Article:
One of the most common complaints I see in my clinic is tension in the neck and across the upper back or shoulder area. For that reason, I have decided to give you some ammo on how to combat this hindrance yourself. There are a few main reasons why this tension lingers in this area.
1. Posture. Sitting at a desk or computer for more than an hour at a time without moving is one of the main causes of chronic neck and shoulder tension. The key reason for this is because of the poorly-designed ergonomic positioning of your workspace. Improper body mechanics set in quickly here, causing the chin to jut forward and the muscles in the back of your neck to shorten. This not only leads to joint and muscular pain, but headaches as well.
Take the time to stretch at least every half hour by placing one hand under the seat of your chair to keep your shoulder pulled down, and gently tip your head toward the opposite shoulder with your other hand. Repeat on the other side and then stretch the back of your neck by pulling your chin to your chest. Make sure to hold each stretch for at least 15 seconds.
Whatever you do, steer clear of cradling the phone between your head and shoulder! Take the time to have your workstation checked ergonomically; it will save you many years of spinal trouble. Also, while sitting, standing or walking, concentrate on holding your chin in and your shoulders back (with your head centered over your spine).
2. Fashion. Okay ladies, I’m talking mostly about us here. High-heeled shoes are a major culprit in changing the biomechanics of your spine. Not only do they increase the curvature in your lower back, but the end result is shortened muscles and ligaments in your neck and shoulders! Save them for very special occasions.
Purses are another offender…you know who you are…Mrs. “I keep my whole life in my purse.” Even if you carry a lighter purse, you are at high risk for asymmetry (lengthening of muscles and ligaments on one side of the spine, and shortening on the other). Just make sure you carry only the bare essentials in your purse, and switch the carrying side often.
Last but not least–improperly fitting bras. Did you know that 60 percent of women report that their bras cause them pain in their shoulders, neck or back? Here’s the deal–if your bra doesn’t fit right, the weight of your chest is transferred from the lower chest directly to your neck and shoulders. This causes your shoulders to slump forward, your head/chin to jut forward, and pretty soon can lead to kyphosis (aka the hump-back). Guess what, you’re worth it…head to Victoria’s Secret and have someone properly measure you.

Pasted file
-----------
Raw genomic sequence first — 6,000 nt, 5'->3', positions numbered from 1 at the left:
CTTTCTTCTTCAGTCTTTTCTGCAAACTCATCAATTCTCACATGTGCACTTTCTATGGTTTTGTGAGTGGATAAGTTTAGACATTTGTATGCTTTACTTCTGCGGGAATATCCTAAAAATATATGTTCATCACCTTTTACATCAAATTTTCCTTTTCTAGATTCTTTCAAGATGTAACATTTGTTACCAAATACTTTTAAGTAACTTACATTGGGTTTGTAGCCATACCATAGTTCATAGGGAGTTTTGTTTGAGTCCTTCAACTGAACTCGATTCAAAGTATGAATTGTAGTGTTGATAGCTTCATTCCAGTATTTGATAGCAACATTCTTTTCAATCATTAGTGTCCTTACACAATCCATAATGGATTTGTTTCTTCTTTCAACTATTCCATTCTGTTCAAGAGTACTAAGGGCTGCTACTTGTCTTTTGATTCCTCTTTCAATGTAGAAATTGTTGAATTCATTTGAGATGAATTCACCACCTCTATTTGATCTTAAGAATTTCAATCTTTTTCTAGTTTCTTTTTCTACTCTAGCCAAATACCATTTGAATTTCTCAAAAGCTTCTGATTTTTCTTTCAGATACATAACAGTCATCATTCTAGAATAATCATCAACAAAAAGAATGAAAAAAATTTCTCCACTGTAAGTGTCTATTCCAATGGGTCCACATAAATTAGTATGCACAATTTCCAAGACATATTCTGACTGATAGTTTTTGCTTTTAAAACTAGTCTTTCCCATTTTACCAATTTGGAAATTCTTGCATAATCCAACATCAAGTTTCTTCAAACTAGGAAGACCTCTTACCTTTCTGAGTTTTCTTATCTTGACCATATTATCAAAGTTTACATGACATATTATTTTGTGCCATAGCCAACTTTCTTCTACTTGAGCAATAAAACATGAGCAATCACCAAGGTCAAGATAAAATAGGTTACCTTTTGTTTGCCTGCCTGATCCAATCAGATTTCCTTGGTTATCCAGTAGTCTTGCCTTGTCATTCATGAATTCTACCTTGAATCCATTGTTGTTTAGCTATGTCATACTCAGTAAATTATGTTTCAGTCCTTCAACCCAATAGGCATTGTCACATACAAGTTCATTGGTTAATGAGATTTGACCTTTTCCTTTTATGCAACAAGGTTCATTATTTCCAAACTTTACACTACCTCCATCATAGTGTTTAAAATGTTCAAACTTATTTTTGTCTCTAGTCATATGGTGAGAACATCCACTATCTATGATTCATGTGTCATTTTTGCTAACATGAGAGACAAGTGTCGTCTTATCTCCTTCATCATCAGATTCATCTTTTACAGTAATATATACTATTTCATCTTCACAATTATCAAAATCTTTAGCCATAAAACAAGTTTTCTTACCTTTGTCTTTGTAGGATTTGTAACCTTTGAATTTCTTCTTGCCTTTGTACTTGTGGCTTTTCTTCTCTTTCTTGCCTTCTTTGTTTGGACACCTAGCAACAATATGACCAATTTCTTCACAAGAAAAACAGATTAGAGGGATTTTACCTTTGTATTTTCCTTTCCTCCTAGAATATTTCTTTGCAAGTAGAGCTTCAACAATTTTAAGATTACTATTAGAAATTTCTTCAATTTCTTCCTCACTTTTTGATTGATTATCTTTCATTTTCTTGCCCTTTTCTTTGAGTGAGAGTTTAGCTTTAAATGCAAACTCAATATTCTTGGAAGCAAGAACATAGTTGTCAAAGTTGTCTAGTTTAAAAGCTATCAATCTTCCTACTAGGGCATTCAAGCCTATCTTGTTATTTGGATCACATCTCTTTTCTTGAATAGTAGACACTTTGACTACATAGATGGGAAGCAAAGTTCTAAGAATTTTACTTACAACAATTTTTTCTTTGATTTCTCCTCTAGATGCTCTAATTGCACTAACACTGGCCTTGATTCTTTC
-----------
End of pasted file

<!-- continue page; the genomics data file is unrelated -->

3. Sleep. First and foremost, avoid sleeping on your stomach at all costs! In this position, the vertebrae in your neck are twisted to one side causing extreme stress to the cervical spinal nerves, which not only leads to vertebral misalignment, muscle hypertension and chronic pain, but can actually damage the nerves exiting the vertebrae.
The nerves in your neck have many jobs, from the movement of your hands and fingers all the way to keep- ing your sinuses working properly, so take care of them. Sleep on your side or your back, and make sure that the pillow you are using fills in the curvature of your neck. Your pillow should also keep your head in perfect alignment with the rest of your spine. If it is too fluffy or too flat, your muscles, ligaments and nerves are once again at risk. If you don’t have a “cervical” pillow, try rolling up a small towel and placing it inside your pillow case to make a support ridge for your neck.
Adding stress to anything mentioned above drastically compounds the problem. It is truly important to find ways to alleviate, or at least decrease, your stress level. (We’ll save that for another article). Just making the changes above will greatly reduce the tension created in your neck and shoulders.
If you struggle with anything more than tension, such as tingling in the hands/fingers, chronic headaches, or pain, don’t wait. Have your spinal column checked and get the problem fixed. You will risk feeling healthy later in life by covering up the pain with over-the-counter medications.